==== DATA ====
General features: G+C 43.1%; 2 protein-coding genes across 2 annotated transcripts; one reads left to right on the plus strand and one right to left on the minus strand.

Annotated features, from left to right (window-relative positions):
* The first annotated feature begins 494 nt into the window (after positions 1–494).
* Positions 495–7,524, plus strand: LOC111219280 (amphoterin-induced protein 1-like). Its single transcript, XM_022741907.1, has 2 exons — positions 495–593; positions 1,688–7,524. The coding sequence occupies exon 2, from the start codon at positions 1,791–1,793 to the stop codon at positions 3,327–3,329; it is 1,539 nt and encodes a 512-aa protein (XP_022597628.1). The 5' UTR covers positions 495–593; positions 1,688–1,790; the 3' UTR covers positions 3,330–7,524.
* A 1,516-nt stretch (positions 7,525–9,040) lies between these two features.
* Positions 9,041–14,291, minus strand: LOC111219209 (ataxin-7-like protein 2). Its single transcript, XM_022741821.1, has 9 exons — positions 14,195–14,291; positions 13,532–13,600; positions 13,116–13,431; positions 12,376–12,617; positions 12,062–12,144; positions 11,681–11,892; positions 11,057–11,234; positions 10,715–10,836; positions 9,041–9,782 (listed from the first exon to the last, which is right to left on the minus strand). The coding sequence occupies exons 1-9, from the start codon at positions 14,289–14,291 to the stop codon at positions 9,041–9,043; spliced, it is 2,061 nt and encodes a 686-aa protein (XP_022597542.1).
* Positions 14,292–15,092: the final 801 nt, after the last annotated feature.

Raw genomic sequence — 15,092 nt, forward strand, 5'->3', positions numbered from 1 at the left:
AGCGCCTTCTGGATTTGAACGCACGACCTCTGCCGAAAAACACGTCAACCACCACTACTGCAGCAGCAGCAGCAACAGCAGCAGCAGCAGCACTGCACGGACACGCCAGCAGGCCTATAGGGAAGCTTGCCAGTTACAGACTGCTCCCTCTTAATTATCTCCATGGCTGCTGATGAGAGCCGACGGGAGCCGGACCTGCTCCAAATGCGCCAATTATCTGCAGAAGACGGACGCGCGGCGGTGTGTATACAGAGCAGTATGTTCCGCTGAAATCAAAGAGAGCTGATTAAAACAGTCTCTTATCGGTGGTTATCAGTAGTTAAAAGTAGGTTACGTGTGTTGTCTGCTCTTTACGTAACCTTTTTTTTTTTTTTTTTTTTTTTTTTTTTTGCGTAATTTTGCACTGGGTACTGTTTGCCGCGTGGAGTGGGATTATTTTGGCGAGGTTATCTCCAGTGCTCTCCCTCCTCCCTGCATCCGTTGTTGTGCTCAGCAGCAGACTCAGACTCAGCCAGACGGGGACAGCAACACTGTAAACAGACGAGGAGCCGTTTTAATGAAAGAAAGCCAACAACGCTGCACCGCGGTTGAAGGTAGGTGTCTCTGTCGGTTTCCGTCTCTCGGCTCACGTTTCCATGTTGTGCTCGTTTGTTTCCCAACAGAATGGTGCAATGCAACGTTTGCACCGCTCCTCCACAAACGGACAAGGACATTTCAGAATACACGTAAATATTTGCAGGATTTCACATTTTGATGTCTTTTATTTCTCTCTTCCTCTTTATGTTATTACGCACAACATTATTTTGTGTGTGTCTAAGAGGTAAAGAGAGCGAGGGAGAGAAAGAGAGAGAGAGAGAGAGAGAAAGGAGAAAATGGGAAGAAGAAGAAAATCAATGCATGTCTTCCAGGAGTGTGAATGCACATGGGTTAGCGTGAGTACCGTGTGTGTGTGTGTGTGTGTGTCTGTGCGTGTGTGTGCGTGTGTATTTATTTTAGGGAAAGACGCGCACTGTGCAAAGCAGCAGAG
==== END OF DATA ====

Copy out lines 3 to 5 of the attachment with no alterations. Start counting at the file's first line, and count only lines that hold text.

* The first annotated feature begins 494 nt into the window (after positions 1–494).
* Positions 495–7,524, plus strand: LOC111219280 (amphoterin-induced protein 1-like). Its single transcript, XM_022741907.1, has 2 exons — positions 495–593; positions 1,688–7,524. The coding sequence occupies exon 2, from the start codon at positions 1,791–1,793 to the stop codon at positions 3,327–3,329; it is 1,539 nt and encodes a 512-aa protein (XP_022597628.1). The 5' UTR covers positions 495–593; positions 1,688–1,790; the 3' UTR covers positions 3,330–7,524.
* A 1,516-nt stretch (positions 7,525–9,040) lies between these two features.